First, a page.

Reb Shmuel Kelmer
Reb Shmuel Kelmer's amazing story takes us from the pillars of Lithuanian study of the students of the Gaon of Vilna through to the first seeds of the return to Holy Land, where he sojourned in his later years and was buried on the Mount of Olives. We are fortunate to know of he and his family's life and times due to letters he wrote to his family and son Reb Arye Leib Frumkin.
Reb Shmuel was born in Sukind, Lithuania in 1797, to a learned family, his father - Reb Yankele Neushtatter's family linking to the "Hachaham Zvi" and Rabbi Mordecai Zvi Yaffe ("Ba'al Halevushim), and his mother - Rachel (daughter of Rabbi David from Raissin) family to Rabbi Yisroel Salanter. However his father and grandfather, although learned suppported their families as businessmen.
Reb Shmuel's father - Reb Yakov from Neushtatt (Reb Yankele Neushtatter), managed the business affairs of Reb Yitzchak Izak from Chaitowitz, and had three children, two son's Eliyahu and Shmuel, and a daughter Pessa (who married Reb Shmuel Chavadner). Eliyahu became well known as Reb Eliyahu Ragoler, one of the great Lithuanian sages of that generation, and his story is told in the book Reb Arye Leib Frumkin dedicated to his life - "Toldot Eliyahu".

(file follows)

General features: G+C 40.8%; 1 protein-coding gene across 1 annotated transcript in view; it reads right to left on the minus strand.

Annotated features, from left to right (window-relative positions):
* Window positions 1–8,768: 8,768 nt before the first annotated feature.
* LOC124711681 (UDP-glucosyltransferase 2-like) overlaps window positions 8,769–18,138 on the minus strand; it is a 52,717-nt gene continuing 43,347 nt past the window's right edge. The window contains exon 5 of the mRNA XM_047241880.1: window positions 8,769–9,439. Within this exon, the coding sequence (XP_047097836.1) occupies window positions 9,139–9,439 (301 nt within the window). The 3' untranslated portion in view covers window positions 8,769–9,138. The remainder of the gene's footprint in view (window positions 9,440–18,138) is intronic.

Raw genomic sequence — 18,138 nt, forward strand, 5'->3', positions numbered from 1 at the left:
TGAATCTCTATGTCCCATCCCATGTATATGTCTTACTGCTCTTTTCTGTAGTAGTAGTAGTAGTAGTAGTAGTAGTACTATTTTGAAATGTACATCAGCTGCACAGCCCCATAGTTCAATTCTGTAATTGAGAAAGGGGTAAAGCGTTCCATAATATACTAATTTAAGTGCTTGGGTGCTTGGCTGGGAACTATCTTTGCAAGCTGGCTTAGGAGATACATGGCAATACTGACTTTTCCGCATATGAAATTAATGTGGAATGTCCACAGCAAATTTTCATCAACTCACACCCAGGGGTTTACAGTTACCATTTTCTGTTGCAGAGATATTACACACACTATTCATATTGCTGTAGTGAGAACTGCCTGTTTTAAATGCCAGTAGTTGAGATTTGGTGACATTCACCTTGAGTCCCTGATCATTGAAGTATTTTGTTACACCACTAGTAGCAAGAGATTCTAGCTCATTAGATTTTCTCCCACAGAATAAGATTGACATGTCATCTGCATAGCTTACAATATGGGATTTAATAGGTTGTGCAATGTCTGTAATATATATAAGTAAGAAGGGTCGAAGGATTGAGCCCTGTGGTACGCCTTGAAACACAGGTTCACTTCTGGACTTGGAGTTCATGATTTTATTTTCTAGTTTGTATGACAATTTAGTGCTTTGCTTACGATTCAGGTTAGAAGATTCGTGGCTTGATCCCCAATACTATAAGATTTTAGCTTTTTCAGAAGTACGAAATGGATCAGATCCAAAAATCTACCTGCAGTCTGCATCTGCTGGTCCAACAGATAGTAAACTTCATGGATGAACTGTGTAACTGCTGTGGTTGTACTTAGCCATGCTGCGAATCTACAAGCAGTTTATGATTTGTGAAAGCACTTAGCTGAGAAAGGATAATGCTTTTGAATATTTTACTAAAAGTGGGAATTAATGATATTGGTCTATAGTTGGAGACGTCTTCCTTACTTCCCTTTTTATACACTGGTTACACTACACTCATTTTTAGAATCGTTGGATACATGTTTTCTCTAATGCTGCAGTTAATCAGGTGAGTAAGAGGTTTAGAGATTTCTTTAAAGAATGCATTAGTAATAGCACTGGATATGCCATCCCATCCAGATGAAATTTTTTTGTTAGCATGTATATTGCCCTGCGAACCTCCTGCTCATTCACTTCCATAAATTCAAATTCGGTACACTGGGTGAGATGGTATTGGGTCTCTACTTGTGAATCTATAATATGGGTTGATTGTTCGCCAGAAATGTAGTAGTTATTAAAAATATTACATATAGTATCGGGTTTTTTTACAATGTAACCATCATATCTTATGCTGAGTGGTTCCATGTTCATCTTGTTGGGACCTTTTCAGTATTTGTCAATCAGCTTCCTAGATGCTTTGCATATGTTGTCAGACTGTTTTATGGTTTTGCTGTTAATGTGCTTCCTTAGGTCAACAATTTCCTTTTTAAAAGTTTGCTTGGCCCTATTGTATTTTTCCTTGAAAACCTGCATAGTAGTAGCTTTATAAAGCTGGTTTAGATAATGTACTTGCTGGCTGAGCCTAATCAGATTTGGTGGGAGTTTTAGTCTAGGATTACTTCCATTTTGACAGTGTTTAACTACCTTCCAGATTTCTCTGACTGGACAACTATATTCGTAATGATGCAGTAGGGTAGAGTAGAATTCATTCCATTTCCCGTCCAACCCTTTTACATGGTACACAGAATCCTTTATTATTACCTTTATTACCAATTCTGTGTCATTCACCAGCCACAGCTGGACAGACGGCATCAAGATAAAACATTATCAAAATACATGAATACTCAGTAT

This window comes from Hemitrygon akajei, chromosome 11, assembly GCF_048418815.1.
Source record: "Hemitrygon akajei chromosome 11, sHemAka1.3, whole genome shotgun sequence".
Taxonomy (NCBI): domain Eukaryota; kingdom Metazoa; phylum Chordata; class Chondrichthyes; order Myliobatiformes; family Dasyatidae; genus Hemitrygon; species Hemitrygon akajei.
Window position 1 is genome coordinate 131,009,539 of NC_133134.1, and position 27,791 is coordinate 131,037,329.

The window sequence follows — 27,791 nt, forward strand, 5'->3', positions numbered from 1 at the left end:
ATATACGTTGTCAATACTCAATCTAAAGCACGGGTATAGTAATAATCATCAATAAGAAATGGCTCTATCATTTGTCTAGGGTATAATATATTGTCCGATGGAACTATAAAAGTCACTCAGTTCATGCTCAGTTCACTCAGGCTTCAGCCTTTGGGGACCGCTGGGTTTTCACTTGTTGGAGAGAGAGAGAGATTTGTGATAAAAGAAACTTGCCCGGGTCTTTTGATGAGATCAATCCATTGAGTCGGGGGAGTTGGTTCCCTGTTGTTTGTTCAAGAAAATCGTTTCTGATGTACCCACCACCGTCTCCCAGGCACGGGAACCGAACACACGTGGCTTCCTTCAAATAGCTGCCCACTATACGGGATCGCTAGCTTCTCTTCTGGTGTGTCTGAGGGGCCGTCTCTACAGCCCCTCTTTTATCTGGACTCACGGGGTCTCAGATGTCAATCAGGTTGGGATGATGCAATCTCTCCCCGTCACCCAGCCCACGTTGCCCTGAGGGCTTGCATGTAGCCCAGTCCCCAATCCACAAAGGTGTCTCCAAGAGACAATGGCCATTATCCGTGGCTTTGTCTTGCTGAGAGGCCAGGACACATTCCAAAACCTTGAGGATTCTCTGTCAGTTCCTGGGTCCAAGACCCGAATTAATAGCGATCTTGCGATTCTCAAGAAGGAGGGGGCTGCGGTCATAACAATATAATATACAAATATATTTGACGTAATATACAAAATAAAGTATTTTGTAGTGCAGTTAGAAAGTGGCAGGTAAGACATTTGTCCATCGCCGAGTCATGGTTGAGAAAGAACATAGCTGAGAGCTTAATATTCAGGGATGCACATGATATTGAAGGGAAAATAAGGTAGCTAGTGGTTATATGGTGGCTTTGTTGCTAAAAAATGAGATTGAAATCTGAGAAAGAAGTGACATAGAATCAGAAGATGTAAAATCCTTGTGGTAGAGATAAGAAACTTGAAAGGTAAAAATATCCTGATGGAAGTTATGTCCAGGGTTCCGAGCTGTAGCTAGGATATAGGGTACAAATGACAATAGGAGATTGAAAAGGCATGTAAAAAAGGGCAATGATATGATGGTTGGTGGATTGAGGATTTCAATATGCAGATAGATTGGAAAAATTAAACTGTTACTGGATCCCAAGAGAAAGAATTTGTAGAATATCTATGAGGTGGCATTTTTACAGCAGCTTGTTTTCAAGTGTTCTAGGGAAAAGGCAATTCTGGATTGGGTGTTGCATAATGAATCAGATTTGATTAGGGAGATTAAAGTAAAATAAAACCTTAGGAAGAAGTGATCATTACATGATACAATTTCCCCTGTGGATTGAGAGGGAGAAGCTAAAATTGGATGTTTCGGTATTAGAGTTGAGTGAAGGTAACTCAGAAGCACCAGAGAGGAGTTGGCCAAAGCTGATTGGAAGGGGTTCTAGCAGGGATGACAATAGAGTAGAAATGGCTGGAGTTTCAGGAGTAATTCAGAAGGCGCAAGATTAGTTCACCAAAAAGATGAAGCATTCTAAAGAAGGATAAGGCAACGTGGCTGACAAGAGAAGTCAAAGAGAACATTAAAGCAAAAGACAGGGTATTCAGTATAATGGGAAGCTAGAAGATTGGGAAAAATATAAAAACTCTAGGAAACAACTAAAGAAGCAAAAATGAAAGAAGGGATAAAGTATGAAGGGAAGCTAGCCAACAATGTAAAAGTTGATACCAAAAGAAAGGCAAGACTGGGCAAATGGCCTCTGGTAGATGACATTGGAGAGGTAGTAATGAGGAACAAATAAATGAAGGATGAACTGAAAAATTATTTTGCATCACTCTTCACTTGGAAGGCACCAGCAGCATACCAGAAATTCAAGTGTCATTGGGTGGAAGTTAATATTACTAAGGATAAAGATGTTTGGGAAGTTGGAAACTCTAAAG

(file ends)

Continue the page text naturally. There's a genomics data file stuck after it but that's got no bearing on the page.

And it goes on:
Eliyahu and Shmuel were taught by their father, and developed a close bond which remained though they lived far from each other, evidence of this brought out through their letters to each other which still survive, held in the archives of the Hebrew University, some of them having been published in Professor Immanuel Etkes book "Lita BeYerushalayim". At the age of sixteen Shmuel was betrothed to Zlota the daughter of Rabbi Arye Leib Braude from Kelm (The Braude family heritage of great Rabbis linking to that of the Maharal from Prague). During their ten years of marriage, Zlota bore three daughters and Reb Shmuel was sustained by his father-in-law, devoting his time to study. On Zlota's death her family persuaded Reb Shmuel to betroth her younger sister Fruma (aged nine at that time), and to continue learning for a further six years. Fruma then became the family mainstay running a store, while Reb Shmuel contributed to the household through his earnings as a teacher (melamed).Fruma bore four more daughters and then a son Arye Leib in 1845.
In 1858, at the age of 60 Reb Shmuel Kelmer embarks on a trip to the Holy Land alone, expecting his wife and younger children to join him. Fruma not being of the best of health decides that she cannot leave and travel to the difficult conditions of the holyland. Reb Shmuel stays three years, teaching and supporting himself by sending books back to sell, and an enterprising but unsuccessful attempt to export lulavim to Lithunia. His detailed letters to his family have survived and form the basis of Professor Immanuel Etkes "Lita BeYerushalayim" a study (in hebrew) of the life of the Lithunian community of "Prushim" in Jerusalem at that time.
Reb Shmuel returned to his family to betroth his younger children, including Arye Leib and decides to return to spend his last days in Jerusalem, despite his family pleas that he should enjoy his old age in the comfort of home. Reb Shmuel died in Jerusalem, just before Rosh Hashana 1867.
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